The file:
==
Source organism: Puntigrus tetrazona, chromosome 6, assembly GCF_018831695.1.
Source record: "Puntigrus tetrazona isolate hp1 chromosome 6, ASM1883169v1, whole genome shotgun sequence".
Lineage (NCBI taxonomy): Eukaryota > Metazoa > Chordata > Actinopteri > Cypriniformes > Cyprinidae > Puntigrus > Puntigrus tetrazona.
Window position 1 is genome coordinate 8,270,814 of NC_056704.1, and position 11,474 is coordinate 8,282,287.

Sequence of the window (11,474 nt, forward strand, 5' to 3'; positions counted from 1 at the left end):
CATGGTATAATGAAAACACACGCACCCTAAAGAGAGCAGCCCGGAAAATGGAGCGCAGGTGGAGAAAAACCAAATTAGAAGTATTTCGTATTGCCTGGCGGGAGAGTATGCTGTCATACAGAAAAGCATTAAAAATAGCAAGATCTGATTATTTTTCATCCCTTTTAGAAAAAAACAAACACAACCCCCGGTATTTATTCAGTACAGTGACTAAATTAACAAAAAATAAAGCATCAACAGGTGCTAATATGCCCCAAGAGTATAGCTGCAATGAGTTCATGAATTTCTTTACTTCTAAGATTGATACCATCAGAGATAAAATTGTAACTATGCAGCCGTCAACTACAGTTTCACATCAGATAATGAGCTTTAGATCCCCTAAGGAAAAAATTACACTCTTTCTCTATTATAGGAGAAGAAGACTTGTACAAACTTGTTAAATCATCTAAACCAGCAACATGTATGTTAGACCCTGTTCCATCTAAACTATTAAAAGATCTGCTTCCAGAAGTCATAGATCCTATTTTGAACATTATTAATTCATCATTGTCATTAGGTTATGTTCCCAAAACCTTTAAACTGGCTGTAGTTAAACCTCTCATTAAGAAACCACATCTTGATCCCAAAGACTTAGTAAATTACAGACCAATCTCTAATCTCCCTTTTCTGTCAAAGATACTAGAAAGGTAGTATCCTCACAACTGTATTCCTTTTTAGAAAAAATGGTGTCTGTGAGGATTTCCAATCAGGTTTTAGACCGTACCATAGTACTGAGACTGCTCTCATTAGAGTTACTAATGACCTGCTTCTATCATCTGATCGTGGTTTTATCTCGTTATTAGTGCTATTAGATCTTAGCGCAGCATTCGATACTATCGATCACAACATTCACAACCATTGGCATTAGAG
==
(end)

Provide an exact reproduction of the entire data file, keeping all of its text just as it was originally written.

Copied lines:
Source organism: Puntigrus tetrazona, chromosome 6, assembly GCF_018831695.1.
Source record: "Puntigrus tetrazona isolate hp1 chromosome 6, ASM1883169v1, whole genome shotgun sequence".
Lineage (NCBI taxonomy): Eukaryota > Metazoa > Chordata > Actinopteri > Cypriniformes > Cyprinidae > Puntigrus > Puntigrus tetrazona.
Window position 1 is genome coordinate 8,270,814 of NC_056704.1, and position 11,474 is coordinate 8,282,287.

Sequence of the window (11,474 nt, forward strand, 5' to 3'; positions counted from 1 at the left end):
CATGGTATAATGAAAACACACGCACCCTAAAGAGAGCAGCCCGGAAAATGGAGCGCAGGTGGAGAAAAACCAAATTAGAAGTATTTCGTATTGCCTGGCGGGAGAGTATGCTGTCATACAGAAAAGCATTAAAAATAGCAAGATCTGATTATTTTTCATCCCTTTTAGAAAAAAACAAACACAACCCCCGGTATTTATTCAGTACAGTGACTAAATTAACAAAAAATAAAGCATCAACAGGTGCTAATATGCCCCAAGAGTATAGCTGCAATGAGTTCATGAATTTCTTTACTTCTAAGATTGATACCATCAGAGATAAAATTGTAACTATGCAGCCGTCAACTACAGTTTCACATCAGATAATGAGCTTTAGATCCCCTAAGGAAAAAATTACACTCTTTCTCTATTATAGGAGAAGAAGACTTGTACAAACTTGTTAAATCATCTAAACCAGCAACATGTATGTTAGACCCTGTTCCATCTAAACTATTAAAAGATCTGCTTCCAGAAGTCATAGATCCTATTTTGAACATTATTAATTCATCATTGTCATTAGGTTATGTTCCCAAAACCTTTAAACTGGCTGTAGTTAAACCTCTCATTAAGAAACCACATCTTGATCCCAAAGACTTAGTAAATTACAGACCAATCTCTAATCTCCCTTTTCTGTCAAAGATACTAGAAAGGTAGTATCCTCACAACTGTATTCCTTTTTAGAAAAAATGGTGTCTGTGAGGATTTCCAATCAGGTTTTAGACCGTACCATAGTACTGAGACTGCTCTCATTAGAGTTACTAATGACCTGCTTCTATCATCTGATCGTGGTTTTATCTCGTTATTAGTGCTATTAGATCTTAGCGCAGCATTCGATACTATCGATCACAACATTCACAACCATTGGCATTAGAG